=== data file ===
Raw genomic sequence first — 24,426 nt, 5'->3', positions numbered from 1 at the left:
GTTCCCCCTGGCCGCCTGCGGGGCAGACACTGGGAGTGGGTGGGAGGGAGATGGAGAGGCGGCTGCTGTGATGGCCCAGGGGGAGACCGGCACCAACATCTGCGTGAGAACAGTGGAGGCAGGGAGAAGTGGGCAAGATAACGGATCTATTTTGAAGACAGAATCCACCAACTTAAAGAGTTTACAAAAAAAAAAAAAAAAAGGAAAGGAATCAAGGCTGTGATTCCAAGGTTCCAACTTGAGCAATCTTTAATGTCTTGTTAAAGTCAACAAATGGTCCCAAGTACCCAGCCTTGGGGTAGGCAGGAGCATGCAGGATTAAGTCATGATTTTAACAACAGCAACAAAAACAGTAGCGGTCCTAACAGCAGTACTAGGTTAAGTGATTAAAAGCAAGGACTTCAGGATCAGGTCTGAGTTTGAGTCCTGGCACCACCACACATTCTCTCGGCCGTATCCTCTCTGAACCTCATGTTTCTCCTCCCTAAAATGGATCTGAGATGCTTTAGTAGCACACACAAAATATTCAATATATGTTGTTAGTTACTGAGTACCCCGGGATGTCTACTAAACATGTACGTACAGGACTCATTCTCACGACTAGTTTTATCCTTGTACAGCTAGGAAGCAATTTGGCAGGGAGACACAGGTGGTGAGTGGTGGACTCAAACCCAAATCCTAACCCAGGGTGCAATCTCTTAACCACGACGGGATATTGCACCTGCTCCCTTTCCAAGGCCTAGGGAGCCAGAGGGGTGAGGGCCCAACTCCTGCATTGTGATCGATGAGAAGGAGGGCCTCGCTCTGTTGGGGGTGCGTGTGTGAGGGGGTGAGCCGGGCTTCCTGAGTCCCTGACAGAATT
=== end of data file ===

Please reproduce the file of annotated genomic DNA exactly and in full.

Raw genomic sequence first — 24,426 nt, 5'->3', positions numbered from 1 at the left:
GTTCCCCCTGGCCGCCTGCGGGGCAGACACTGGGAGTGGGTGGGAGGGAGATGGAGAGGCGGCTGCTGTGATGGCCCAGGGGGAGACCGGCACCAACATCTGCGTGAGAACAGTGGAGGCAGGGAGAAGTGGGCAAGATAACGGATCTATTTTGAAGACAGAATCCACCAACTTAAAGAGTTTACAAAAAAAAAAAAAAAAAGGAAAGGAATCAAGGCTGTGATTCCAAGGTTCCAACTTGAGCAATCTTTAATGTCTTGTTAAAGTCAACAAATGGTCCCAAGTACCCAGCCTTGGGGTAGGCAGGAGCATGCAGGATTAAGTCATGATTTTAACAACAGCAACAAAAACAGTAGCGGTCCTAACAGCAGTACTAGGTTAAGTGATTAAAAGCAAGGACTTCAGGATCAGGTCTGAGTTTGAGTCCTGGCACCACCACACATTCTCTCGGCCGTATCCTCTCTGAACCTCATGTTTCTCCTCCCTAAAATGGATCTGAGATGCTTTAGTAGCACACACAAAATATTCAATATATGTTGTTAGTTACTGAGTACCCCGGGATGTCTACTAAACATGTACGTACAGGACTCATTCTCACGACTAGTTTTATCCTTGTACAGCTAGGAAGCAATTTGGCAGGGAGACACAGGTGGTGAGTGGTGGACTCAAACCCAAATCCTAACCCAGGGTGCAATCTCTTAACCACGACGGGATATTGCACCTGCTCCCTTTCCAAGGCCTAGGGAGCCAGAGGGGTGAGGGCCCAACTCCTGCATTGTGATCGATGAGAAGGAGGGCCTCGCTCTGTTGGGGGTGCGTGTGTGAGGGGGTGAGCCGGGCTTCCTGAGTCCCTGACAGAATT